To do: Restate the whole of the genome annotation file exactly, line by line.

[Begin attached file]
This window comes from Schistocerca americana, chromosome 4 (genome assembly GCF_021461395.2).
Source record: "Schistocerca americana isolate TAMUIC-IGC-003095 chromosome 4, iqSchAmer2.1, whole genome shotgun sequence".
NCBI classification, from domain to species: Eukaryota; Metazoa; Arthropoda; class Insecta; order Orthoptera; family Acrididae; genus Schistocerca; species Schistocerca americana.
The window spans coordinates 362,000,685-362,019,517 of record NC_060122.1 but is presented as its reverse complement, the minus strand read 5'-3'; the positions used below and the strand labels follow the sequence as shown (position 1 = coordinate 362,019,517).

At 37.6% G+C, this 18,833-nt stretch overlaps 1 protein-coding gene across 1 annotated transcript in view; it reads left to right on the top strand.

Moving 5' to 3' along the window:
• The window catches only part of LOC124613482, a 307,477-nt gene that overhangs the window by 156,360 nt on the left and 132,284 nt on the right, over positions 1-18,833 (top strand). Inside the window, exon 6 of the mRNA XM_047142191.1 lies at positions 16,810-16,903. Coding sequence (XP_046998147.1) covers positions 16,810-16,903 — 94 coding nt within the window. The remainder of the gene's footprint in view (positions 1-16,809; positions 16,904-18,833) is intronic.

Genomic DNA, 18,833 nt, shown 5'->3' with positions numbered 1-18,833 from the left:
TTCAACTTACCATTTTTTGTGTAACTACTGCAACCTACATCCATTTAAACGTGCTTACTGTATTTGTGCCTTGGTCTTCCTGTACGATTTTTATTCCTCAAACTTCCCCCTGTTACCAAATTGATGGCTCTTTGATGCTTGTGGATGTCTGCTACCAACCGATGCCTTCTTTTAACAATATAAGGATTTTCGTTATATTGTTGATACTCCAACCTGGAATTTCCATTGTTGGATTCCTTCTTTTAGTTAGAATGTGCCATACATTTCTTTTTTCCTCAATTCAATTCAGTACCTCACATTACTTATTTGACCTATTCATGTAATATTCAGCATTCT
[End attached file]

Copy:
This window comes from Schistocerca americana, chromosome 4 (genome assembly GCF_021461395.2).
Source record: "Schistocerca americana isolate TAMUIC-IGC-003095 chromosome 4, iqSchAmer2.1, whole genome shotgun sequence".
NCBI classification, from domain to species: Eukaryota; Metazoa; Arthropoda; class Insecta; order Orthoptera; family Acrididae; genus Schistocerca; species Schistocerca americana.
The window spans coordinates 362,000,685-362,019,517 of record NC_060122.1 but is presented as its reverse complement, the minus strand read 5'-3'; the positions used below and the strand labels follow the sequence as shown (position 1 = coordinate 362,019,517).

At 37.6% G+C, this 18,833-nt stretch overlaps 1 protein-coding gene across 1 annotated transcript in view; it reads left to right on the top strand.

Moving 5' to 3' along the window:
• The window catches only part of LOC124613482, a 307,477-nt gene that overhangs the window by 156,360 nt on the left and 132,284 nt on the right, over positions 1-18,833 (top strand). Inside the window, exon 6 of the mRNA XM_047142191.1 lies at positions 16,810-16,903. Coding sequence (XP_046998147.1) covers positions 16,810-16,903 — 94 coding nt within the window. The remainder of the gene's footprint in view (positions 1-16,809; positions 16,904-18,833) is intronic.

Genomic DNA, 18,833 nt, shown 5'->3' with positions numbered 1-18,833 from the left:
TTCAACTTACCATTTTTTGTGTAACTACTGCAACCTACATCCATTTAAACGTGCTTACTGTATTTGTGCCTTGGTCTTCCTGTACGATTTTTATTCCTCAAACTTCCCCCTGTTACCAAATTGATGGCTCTTTGATGCTTGTGGATGTCTGCTACCAACCGATGCCTTCTTTTAACAATATAAGGATTTTCGTTATATTGTTGATACTCCAACCTGGAATTTCCATTGTTGGATTCCTTCTTTTAGTTAGAATGTGCCATACATTTCTTTTTTCCTCAATTCAATTCAGTACCTCACATTACTTATTTGACCTATTCATGTAATATTCAGCATTCT